Paddington Victorian Terrace
A dark Victorian terrace is refreshed and extended to create an enviable family home centred around a sun-drenched courtyard
Stephen & Kathleen were the owners of a grand old Victorian terrace that had lost its sense of elegance over the years, giving way to a dark and dysfunctional space. They needed a light and airy home with added room to move, logical flow and flexibility of use. It had to be a place that extended family and friends could use for informal gathering or even a home away from home. PWA’s approach was to create a house with distinct zones that were clearly defined but connected visually, and with detailed interior and illumination design, bring the new spaces to life. This allowed multiple users of the house to comfortably function at the same time, independent of each other yet without feeling cut-off. Family members could plug into social events or withdraw to various private spaces as they pleased.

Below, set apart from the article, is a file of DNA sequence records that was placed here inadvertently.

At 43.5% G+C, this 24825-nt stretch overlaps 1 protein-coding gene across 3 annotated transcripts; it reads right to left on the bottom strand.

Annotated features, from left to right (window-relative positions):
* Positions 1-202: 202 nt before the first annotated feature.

The winding nature of the rear lanes inspired an approach that extended this quality into the house; several terraced layers create a journey through the various living spaces. The core of the house is undoubtedly the kitchen / living area and the central courtyard adjacent. The space is akin to a spine, a series of secondary rooms and functions feeding off it. The outdoor space itself becomes one flowing area by turning roof spaces into hanging gardens and creating stepped terraces that link different levels.
Colour played an important role in reinforcing the relationship between old and the new. A traditional Victorian palette of deep reds and greens was used in the existing house and then carried through into the new work with a more subtle and modern approach. Other interior aspects of the project included the design of built in joinery and lighting, perfectly complementing the feel and use of each room.
The family now enjoy the variety of spaces the house has to offer. A particularly delightful aspect is spilling out of the kitchen onto the terraced courtyard, which doubles as an open air dining room on warm summer evenings.
Photography by Michael Nicholson